Key Takeaway: When it comes to intraday trading, moving averages (MA) can be a great tool for analyzing stock trends. Simple and exponential MAs have their advantages depending on the type of trader you are; however, EMA’s may give an edge due to their ability to react faster than SMAs which take into account all data equally when calculating the average.

Which Time Frames To Watch While Day Trading Stocks

Knowing which time frames to watch is essential for any trader looking to make profits in the stock market.

Traders can use a range of timelines, each having its own pros and cons that need to be considered before settling on the best option. Traders should evaluate the benefits and drawbacks of each chart type to determine which one is most suitable for their trading strategy.

The most common time frame used by day traders is the 15 minute chart.


This chart offers a blend of short-term price activity and filtering out some market noise. The 15 minute timeframe allows traders to quickly spot opportunities while still providing enough information about longer term trends if the overall goal is trend direction trading.

Another popular option among intra-day traders is the 5 minute chart. This timeframe is great for spotting quick changes in price action and for entering breakout style trades including opening range breakouts.


This shorter timeframe means there will be more noise in your data than with a 15 minute chart, making it harder to identify true signals from false ones without additional analysis tools like volume indicators or moving averages (MAs).

For those just starting out day trading stocks, it is recommended you focus attention on 15 minute charts until becoming comfortable reading other types of technical analysis tools such as RSI, MACD etc.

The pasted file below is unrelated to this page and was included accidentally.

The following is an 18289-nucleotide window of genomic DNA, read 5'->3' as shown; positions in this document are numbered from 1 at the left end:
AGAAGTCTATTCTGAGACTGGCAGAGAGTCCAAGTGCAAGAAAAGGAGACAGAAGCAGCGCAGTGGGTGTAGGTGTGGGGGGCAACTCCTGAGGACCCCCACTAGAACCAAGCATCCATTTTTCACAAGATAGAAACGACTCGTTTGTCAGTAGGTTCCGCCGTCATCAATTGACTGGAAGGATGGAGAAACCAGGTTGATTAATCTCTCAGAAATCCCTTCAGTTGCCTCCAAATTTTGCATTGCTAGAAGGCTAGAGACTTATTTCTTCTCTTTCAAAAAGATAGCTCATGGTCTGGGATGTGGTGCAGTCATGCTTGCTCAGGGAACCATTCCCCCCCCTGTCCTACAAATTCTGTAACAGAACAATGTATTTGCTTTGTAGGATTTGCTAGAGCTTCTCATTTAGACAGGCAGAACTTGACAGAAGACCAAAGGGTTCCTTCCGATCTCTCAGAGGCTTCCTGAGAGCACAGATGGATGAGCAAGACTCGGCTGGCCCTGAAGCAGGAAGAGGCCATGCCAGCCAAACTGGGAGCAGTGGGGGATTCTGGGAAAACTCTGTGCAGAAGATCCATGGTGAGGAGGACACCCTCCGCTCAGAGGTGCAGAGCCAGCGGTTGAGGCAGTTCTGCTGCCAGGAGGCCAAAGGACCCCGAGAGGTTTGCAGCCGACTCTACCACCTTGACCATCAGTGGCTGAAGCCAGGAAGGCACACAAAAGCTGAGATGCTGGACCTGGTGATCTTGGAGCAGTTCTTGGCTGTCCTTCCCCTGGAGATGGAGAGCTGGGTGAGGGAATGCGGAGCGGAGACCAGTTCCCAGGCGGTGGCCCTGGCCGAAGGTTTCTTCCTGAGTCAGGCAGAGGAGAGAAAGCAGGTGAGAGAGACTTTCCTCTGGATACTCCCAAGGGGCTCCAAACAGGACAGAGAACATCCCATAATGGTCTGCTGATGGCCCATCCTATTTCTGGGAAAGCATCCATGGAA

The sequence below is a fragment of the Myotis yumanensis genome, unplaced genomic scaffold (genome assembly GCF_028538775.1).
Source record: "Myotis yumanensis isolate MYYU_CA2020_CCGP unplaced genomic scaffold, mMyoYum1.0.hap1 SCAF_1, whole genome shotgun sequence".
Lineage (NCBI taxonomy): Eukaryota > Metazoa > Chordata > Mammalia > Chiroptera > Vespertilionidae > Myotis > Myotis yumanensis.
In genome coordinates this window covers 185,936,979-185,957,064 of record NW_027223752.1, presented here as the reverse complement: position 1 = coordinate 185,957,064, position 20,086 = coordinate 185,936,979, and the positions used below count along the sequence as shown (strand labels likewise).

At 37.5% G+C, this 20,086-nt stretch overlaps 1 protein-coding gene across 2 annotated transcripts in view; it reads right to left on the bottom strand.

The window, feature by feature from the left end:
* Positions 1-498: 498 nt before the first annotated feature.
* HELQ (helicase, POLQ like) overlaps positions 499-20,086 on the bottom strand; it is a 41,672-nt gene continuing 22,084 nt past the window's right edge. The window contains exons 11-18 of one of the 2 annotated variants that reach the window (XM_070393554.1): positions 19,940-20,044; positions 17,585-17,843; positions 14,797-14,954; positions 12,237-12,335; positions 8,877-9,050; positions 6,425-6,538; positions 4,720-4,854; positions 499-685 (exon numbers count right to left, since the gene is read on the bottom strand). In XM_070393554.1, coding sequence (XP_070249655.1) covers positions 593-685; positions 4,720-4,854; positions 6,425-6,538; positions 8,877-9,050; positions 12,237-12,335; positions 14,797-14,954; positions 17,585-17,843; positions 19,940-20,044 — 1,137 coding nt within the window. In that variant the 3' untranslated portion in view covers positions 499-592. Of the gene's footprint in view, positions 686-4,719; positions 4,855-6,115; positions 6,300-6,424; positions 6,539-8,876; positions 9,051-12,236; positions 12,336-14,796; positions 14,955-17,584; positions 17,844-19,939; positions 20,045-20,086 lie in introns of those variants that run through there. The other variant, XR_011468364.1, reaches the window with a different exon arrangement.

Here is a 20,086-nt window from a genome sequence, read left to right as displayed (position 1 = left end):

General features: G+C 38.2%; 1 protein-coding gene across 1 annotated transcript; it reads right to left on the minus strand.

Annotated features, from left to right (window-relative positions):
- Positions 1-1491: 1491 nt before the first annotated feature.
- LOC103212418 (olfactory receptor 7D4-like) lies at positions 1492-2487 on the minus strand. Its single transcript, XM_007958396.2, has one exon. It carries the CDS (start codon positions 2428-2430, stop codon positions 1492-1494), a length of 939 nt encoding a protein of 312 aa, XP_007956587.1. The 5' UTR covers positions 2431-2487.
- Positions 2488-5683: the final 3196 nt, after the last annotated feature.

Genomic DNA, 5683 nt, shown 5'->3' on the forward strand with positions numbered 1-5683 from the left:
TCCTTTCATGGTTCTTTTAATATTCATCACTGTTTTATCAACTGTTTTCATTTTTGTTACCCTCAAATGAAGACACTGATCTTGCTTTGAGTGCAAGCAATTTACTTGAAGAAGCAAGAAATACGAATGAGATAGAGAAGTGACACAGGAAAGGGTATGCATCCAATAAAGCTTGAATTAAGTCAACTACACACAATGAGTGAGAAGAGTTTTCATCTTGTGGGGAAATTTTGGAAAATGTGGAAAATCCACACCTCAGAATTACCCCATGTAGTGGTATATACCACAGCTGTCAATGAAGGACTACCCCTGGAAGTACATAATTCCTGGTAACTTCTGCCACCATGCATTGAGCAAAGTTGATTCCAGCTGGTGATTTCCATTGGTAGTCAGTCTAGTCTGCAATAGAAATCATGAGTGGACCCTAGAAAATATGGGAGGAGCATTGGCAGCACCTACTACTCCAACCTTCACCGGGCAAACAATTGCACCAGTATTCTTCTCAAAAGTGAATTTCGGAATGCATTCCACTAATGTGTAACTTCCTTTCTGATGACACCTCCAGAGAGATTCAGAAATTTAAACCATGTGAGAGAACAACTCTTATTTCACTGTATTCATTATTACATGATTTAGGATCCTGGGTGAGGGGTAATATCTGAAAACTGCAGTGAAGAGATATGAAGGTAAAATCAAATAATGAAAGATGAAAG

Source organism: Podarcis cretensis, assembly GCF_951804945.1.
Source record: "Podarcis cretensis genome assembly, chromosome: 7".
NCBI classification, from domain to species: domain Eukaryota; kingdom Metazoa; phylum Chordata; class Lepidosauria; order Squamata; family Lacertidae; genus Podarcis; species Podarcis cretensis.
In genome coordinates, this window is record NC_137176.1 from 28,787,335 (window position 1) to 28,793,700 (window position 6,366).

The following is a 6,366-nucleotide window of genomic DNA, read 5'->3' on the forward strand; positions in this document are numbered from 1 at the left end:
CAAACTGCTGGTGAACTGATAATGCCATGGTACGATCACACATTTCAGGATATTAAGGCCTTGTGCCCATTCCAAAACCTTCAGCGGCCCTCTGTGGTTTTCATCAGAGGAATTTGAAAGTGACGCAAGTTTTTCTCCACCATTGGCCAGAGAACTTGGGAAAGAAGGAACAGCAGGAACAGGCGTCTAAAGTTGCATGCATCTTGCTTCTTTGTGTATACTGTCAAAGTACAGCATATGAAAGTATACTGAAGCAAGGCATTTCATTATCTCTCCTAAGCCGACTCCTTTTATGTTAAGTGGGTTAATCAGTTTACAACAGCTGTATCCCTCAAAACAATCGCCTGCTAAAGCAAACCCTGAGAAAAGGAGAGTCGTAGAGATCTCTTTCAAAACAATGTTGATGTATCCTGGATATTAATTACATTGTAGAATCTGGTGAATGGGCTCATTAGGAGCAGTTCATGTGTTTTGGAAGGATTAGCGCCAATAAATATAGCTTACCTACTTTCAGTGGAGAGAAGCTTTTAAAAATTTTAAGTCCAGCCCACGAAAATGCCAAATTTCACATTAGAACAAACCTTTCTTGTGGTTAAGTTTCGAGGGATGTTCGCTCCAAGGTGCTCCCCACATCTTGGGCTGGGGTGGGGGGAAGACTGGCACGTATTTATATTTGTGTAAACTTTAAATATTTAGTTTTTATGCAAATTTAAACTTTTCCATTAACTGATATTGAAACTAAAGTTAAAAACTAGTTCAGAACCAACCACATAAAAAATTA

Key Takeaway: Fifteen minute charts can be a good way for day traders to see both quick-moving prices and the broader market direction. For those just starting out, focusing on 15 minute charts is recommended.

Best Average for 15 Minute Charts

The best average for intraday trading on the 15 minute chart is any shorter moving average like the 10 EMA.

One way to use EMAs for day trading stocks is by combining them with other indicators such as MACD or RSI. For a better understanding of the market’s direction, one can observe multiple time frames to gain insight. To gain an overall trend perspective, you could examine multiple time frames such as 30-minute and 1-hour charts.

Using a 10 EMA for day trading stocks provides traders with greater insight into recent price data due to being a faster average and using past price data over the last 10 periods.


By combining various indicators such as MACD or RSI along with different time frames like 30 minutes/1 hour, traders can gain valuable information about where the markets may go next; making their trading decisions a little less random.

The 15-minute chart is a great tool for intraday traders looking to identify trends and make profitable trades. Combining moving averages with other indicators can further refine your trading strategy, allowing you to capitalize on market movements more accurately.

Key Takeaway: The exponential moving average (EMA) is an ideal tool for intraday traders, as it provides greater sensitivity to price movements than the simple moving average.